- Freelance: You may end up not needing to explain your career gap to anyone. More than 53 million Americans currently freelance — and almost half use it as their primary income. If there’s something you’re really passionate about and do well, consider trying out a freelancing career. If it doesn’t work out, you’ll likely have a few projects to show for it — and technically, you won’t have a career gap to explain because you’ll have had jobs.
- Volunteer or intern: What you do doesn’t have to make money. Experience is worth more than cash — three out of four human resource executives said the skills and experience acquired while volunteering make a job candidate more desirable. If your dream company has an opening for an internship in your dream department, check out the opportunity. If it’s possible that you could move into a paid position after a couple of months, it might be a good way to get your foot in the door. Or, look for a philanthropic opportunity to give you experience in your desired field.
- Travel: Use your gap as an opportunity to learn a new language or grasp another culture. Multilingual employees are able to process information more quickly than others and are predicted to become even more in-demand in the coming decade. Traveling is a great way to expand your worldview — which international companies will love. Plus, it’s fun.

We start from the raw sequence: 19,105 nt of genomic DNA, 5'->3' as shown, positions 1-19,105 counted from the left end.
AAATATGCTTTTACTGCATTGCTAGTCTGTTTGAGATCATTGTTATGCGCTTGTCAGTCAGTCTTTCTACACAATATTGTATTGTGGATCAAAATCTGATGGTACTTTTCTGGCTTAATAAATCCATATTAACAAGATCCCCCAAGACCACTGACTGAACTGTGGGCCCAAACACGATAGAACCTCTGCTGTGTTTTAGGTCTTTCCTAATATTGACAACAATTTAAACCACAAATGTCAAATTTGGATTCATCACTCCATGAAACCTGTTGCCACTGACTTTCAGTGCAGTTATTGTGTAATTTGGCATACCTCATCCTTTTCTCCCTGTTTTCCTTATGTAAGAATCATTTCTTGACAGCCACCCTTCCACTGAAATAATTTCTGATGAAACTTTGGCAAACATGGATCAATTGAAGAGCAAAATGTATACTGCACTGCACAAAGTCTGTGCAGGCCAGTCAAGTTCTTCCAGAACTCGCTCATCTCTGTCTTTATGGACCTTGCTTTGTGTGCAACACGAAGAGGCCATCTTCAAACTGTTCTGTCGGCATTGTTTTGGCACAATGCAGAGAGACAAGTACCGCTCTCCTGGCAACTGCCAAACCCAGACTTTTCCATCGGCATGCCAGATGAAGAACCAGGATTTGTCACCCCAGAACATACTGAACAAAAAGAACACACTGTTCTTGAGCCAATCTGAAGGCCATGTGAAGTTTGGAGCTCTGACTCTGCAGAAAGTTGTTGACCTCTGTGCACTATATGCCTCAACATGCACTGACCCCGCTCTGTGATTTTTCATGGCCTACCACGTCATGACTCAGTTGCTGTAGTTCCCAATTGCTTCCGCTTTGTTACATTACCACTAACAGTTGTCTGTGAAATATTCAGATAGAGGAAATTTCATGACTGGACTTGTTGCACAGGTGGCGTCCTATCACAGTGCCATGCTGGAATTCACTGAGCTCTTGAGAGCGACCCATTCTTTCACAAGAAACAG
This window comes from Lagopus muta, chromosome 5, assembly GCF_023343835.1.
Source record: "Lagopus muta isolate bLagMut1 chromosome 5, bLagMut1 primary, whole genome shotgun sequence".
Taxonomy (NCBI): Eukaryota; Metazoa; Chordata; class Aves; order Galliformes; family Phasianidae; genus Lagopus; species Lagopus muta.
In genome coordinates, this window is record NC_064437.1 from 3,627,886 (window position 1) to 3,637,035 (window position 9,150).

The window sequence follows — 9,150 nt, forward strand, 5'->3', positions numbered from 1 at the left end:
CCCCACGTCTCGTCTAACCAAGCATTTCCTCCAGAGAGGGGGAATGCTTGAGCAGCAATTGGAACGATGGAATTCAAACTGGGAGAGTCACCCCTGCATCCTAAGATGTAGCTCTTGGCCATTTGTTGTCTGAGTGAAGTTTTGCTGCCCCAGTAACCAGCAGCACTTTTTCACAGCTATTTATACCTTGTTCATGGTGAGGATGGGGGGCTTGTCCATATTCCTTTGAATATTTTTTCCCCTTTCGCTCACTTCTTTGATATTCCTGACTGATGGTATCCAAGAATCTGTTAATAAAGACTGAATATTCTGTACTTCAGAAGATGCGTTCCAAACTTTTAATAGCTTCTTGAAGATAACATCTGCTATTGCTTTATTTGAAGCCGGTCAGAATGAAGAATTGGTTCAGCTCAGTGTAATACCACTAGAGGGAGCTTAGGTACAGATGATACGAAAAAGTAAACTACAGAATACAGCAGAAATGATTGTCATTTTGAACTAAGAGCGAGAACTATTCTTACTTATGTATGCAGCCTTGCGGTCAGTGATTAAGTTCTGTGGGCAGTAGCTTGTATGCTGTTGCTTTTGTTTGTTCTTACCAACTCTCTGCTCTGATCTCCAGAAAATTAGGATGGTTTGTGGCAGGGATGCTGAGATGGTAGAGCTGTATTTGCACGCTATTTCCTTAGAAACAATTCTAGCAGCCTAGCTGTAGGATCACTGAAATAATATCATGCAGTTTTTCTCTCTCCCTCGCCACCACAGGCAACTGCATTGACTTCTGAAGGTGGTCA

Being in between jobs can be disappointing and difficult to talk about with recruiters. Don’t ever lie to cover up gaps or you may be ruining chances for good work relationships; instead, turn the situation into a highlight you’re proud of. Show employers that you’re a self-starter with initiative by finding out where you want to be and what you need in order to get there, and then by going out and getting it. Resume gaps can be the launch point of a new, more fulfilling career. It’s up to you how you decide to construct and control that time.Explaining Gaps in Your Work History